The other main characters in "Aves sin nido" are the "outsiders" from Lima. Lucia, Fernando and Manuel have all been educated in Lima and are considered far more enlightened than the inhabitants of Kíllac. They are the characters who fight for the rights of the Indians and highlight the problems and possible solutions for these. Lucia believes that there is a great need for education and is particularly interested in Indian culture. The Maríns have very Liberal ideas and also reflect positivist ideology, in particular Fernando, who believes that the underdevelopment of the Indians is due to malnourishment. Manuel is also very keen to educate Margarita and to move himself and his family away from the corruption of the small Andean towns to the Liberal, enlightened capital, Lima.
Although the novel primarily critiques the make up of the Peruvian nation it also has a feminist element. The novel represents the female characters in a much better light than the male characters. Both the female Indian characters, Marcela Yupanqui and Martina Champi, show great determination and strength when faced with a crisis, neither of them ever give up and approach others in their hour of need. Whereas their husbands immediately give up when faced with a problem, becoming depressed and so desperate that in Juan's case he sees death as the only way out.
The two other main female characters, Lucia Marín and Doña Petronila, both express Matto de Turner's view that women "exercise a morally corrective influence upon men" . Doña Petronila is repeatedly seen trying to persuade her corrupt husband to turn his back on the corruption and violence. And Lucia is constantly asking her husband to do the morally right thing, firstly by helping the Yupanqui family by giving them money and secondly by helping to prove that the village sexton, Champi, is innocent.
Matto de Turner's thoughts also transpire through three of the more enlightened male characters; Fernando, Manuel and Gaspar. All three have the view that women are sharper than men and have an incredible ability to read and judge others. Fernando sums up Matto's views by saying "Women always excel us in insight and imagination."
Although the novel has a feminist element it is typical of nineteenth-century feminism, the aim of which was to win over the majority of society. The novel therefore depicts the idea that although women are more ethical than men and that they are superior in thought they are primarily wives and mothers. When Petronila offers her husband advice he rejects it saying "Really, women should never mix themselves up with men's business; they had better keep to their pots and pans" clearly showing that women shouldn't be too progressive, they should still know their role in society and not try and force their ideas on men.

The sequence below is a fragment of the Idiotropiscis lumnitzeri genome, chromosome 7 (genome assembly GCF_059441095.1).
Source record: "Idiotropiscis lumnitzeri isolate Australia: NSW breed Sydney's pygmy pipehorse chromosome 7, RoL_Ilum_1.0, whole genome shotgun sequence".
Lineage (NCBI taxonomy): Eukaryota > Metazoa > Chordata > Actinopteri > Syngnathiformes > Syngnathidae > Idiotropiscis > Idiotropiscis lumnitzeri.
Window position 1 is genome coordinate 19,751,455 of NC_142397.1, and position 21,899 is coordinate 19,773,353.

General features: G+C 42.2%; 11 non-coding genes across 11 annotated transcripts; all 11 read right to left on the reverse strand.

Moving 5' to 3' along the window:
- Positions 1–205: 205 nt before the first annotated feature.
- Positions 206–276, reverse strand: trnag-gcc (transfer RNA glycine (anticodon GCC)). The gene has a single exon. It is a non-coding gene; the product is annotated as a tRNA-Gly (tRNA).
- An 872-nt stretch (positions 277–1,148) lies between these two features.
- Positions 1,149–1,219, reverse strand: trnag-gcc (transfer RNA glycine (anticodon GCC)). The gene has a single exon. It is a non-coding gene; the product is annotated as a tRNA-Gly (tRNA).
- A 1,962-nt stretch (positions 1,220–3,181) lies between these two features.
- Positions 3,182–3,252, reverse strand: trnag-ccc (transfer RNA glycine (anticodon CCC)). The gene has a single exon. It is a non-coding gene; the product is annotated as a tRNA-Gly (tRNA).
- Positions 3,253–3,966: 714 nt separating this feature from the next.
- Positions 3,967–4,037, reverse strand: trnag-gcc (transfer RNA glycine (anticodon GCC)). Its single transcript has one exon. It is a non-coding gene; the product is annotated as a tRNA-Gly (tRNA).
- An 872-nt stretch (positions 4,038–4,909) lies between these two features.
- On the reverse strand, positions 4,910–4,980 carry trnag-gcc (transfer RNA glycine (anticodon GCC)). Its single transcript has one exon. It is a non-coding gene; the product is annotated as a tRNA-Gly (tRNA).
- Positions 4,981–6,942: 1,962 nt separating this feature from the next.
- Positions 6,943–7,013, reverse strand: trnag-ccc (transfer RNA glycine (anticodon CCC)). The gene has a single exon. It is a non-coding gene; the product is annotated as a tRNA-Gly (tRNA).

From reading Aves sin nido the world is left with an image of Peru filled with social oppression, corruption and backwardness. But, it is also clear that some Peruvian's want change to take place in order to modernise and unite the country under one national identity. However, it becomes apparent that even with the help of enlightened intellectuals the Indians are still powerless to the corruption of their small towns. At the end of the novel Manuel and Margarita's dream of marriage is shattered by the revelation that both are fathered by Don Pedro Mirando y Claro thus bringing them back to the reality. "Aves sin nido" shows that the native culture of Peru is based upon exploitation and the issues that arise from it and raises the issue that in order to end the oppression and corruption more significant changes have to be made in the shape of education.
Clorinda Matto de Turner, Aves sin nido (Lima 1988)
Antonio Cornejo Polar, "Foreword" in Torn from the Nest translated by John H. R. Polt (New York 1998)
Efrain Kristal, "El indigenismo de Clorinda Matto de Turner" in Una vision urbana de los Andes. Génesis y desarrollo del indigenismo en el Perú 1848-1930. (Lima; Instituto de Apoyo Agrerio 1991)
Clorinda Matto de Turner, Birds without a nest, translated by J.G.H, amended by Naomi Lindstorm
Francesca Denegri "La identidad nacional en Aves sin nido, Indole y Herencia" in El Abanico y la Cigarrera: La primera generación de mujeres ilustradas en el Perú (Lima 1996)